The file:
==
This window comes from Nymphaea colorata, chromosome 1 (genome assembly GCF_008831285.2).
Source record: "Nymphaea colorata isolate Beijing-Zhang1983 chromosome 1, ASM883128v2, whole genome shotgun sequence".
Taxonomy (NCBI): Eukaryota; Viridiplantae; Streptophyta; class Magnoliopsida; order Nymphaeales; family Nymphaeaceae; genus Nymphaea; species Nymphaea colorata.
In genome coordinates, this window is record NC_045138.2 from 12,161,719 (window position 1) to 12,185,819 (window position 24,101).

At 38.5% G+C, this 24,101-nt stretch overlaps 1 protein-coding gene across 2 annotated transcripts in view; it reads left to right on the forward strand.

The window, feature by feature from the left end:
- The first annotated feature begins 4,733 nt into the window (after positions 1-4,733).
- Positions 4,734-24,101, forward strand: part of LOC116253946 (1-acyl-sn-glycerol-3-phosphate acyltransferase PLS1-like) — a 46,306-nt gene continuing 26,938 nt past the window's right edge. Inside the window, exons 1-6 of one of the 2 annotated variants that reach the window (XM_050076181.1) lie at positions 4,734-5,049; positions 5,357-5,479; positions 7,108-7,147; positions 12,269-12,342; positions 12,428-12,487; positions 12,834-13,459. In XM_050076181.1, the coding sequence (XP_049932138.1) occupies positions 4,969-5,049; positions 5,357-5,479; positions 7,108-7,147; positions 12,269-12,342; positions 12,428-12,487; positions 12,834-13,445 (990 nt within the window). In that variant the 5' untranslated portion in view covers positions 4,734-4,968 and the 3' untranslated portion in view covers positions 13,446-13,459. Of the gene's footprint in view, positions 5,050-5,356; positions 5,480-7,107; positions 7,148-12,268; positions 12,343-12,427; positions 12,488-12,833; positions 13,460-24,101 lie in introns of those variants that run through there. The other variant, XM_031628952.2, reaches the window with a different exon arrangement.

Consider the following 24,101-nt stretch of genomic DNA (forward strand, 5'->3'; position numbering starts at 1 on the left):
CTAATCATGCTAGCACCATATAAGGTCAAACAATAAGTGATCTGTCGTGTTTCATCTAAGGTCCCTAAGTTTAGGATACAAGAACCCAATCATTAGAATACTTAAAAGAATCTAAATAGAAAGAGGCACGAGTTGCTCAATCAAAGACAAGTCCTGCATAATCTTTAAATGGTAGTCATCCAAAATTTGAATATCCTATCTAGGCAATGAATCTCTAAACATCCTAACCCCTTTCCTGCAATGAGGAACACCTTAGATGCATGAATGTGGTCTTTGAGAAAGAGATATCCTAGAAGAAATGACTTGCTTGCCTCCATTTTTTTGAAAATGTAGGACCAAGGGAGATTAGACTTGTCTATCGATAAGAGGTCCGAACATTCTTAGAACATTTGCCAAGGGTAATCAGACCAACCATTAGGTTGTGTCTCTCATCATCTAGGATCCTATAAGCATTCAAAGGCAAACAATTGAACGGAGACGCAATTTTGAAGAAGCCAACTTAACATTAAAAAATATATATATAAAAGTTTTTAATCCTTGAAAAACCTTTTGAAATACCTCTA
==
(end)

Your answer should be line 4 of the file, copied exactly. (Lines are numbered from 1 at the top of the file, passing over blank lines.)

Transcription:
In genome coordinates, this window is record NC_045138.2 from 12,161,719 (window position 1) to 12,185,819 (window position 24,101).